Advertisement
HomeCollectionsCarbohydrates
IN THE NEWS

Carbohydrates

FIND MORE STORIES ABOUT:
ENTERTAINMENT
By Julie Rothman and Special to The Baltimore Sun | March 24, 2010
Lorraine Engel of Santa Rosa, Calif., was looking for a recipe that was in her family for generations but has been misplaced - one for a hot milk cake. Rosemary Kingsley of Olney sent in her recipe for this simple, old-fashioned classic. She said this is her go-to cake for most family celebrations. It is extremely adaptable, perfectly delicious served plain or dressed up with fresh berries or just about any type of frosting or glaze you can come up with. It can be baked in almost any shape pan: round, rectangular, tube or bundt.
Advertisement
FEATURES
By Dr. Gabe Mirkin and Dr. Gabe Mirkin,United Feature Syndicate | July 2, 1991
People whose voices are vital to their professions -- including singers, teachers, politicians, broadcasters and actors -- can injure their voices, just as athletes can injure their muscles.When athletes are injured, they should stop participating in the sport that caused the injury. They should return to that sport only when they can exercise without pain.Similarly, voice professionals should rest their injured throat tissue by not talking or singing for a few days. Ideally, they should be able to whisper.
ENTERTAINMENT
By Julie Rothman and Special to The Baltimore Sun | March 10, 2010
Saundra Byrd from Brooklyn, Md., was looking for a recipe for peanut-butter fudge. She said the fudge was served in Baltimore County school cafeterias in the 1960s and '70s. Barbara Whitman of Glyndon sent in a recipe for peanut-butter fudge that she obtained when she was a teacher at Franklin Junior High School in the early 1970s. I'm fairly confident that fudge as luscious and rich as this, even with peanut butter as a main ingredient, would not be found in a school cafeteria these days.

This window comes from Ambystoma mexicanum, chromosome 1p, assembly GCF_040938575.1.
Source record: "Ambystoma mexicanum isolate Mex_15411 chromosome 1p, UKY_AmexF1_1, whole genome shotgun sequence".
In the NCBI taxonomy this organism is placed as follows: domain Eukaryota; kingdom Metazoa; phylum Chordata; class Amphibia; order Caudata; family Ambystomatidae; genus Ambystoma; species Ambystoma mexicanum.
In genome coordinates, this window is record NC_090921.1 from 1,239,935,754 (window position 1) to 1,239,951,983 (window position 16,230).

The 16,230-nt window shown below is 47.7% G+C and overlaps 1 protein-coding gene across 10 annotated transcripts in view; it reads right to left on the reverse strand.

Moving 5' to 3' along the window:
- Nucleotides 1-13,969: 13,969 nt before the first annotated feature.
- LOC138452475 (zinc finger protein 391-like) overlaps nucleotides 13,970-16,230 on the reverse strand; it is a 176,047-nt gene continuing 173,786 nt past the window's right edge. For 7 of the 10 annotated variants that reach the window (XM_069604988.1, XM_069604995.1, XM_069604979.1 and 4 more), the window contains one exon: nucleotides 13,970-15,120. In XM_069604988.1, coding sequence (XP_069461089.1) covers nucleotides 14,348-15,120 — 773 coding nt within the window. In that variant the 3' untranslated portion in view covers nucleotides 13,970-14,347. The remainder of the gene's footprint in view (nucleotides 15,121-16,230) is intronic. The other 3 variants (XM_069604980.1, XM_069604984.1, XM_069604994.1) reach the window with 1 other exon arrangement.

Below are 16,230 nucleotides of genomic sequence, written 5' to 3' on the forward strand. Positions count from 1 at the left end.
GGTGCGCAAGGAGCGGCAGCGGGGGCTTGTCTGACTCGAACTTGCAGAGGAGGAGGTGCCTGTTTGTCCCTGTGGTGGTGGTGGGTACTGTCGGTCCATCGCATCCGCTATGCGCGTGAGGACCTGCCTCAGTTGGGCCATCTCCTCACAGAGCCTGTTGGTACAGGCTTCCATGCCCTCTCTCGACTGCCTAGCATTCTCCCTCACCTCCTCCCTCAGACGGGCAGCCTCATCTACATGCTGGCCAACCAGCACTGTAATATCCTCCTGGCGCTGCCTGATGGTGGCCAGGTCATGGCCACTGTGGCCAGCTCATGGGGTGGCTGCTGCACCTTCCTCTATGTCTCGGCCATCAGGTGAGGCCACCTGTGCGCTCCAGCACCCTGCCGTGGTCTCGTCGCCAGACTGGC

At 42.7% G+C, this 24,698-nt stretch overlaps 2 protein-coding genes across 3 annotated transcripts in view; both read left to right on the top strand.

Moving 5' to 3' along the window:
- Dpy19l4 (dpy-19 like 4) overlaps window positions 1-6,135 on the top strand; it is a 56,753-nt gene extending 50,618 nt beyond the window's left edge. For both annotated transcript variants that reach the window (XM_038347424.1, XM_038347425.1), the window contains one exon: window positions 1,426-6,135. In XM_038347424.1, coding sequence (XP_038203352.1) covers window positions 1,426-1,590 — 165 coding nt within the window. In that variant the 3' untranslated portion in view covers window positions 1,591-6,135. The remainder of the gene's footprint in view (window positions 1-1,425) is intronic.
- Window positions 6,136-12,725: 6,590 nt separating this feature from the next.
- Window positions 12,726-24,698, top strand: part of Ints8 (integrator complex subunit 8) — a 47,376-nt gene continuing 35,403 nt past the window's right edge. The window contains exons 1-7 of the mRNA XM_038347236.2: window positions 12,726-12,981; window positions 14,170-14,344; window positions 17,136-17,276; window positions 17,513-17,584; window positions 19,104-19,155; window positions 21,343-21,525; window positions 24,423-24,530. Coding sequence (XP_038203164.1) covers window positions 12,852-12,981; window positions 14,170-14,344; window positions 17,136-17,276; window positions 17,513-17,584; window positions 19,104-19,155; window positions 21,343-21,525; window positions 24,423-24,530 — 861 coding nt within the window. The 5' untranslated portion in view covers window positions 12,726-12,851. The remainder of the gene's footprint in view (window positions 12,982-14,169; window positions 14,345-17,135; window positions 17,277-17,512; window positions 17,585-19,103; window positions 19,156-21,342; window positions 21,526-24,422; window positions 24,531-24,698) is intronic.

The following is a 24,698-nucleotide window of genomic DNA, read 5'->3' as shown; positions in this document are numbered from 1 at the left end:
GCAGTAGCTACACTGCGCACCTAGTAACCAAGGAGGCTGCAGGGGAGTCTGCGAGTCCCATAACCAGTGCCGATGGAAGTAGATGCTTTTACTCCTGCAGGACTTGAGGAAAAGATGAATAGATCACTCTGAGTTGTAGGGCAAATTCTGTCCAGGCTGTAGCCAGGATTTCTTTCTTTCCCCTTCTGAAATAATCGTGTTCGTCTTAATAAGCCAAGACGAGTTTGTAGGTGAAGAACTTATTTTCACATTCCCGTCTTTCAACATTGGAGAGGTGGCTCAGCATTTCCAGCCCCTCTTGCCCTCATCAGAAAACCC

FEATURES
By TINA DANZE and TINA DANZE,UNIVERSAL PRESS SYNDICATE | June 9, 1999
Move over, pasta. There's a new ingredient for quick-fix, Italian-inspired meals. Now polenta also solves the what's-for-dinner quandary when time is short. Not polenta made from scratch, of course -- that would require laborious stove-top cooking. It's precooked polenta that woos weeknight cooks with "heat-and-serve" convenience.You may have noticed ready-made polenta at the supermarket. In its clear plastic packaging, it resembles a fat, golden sausage -- not exactly something that screams dinner.
NEWS
By Deborah S. Hartz and Deborah S. Hartz,Fort Lauderdale Sun-Sentinel | September 19, 1993
They call it imitation crab meat. You know, those chunks of white stuff with pink edges that you find in your supermarket's fish or meat case or made into "seafood" salad in the deli department.But about 10 years ago, when I first tried imitation crab, I called it "awful."I was attending a restaurant trade show in Chicago when producers introduced imitation crab meat made from surimi, a product developed by the Japanese a millennium ago.Surimi is Alaskan pollock (or a similar fish with good gelling properties)
HEALTH
By Arthur Hirsch, The Baltimore Sun | September 6, 2014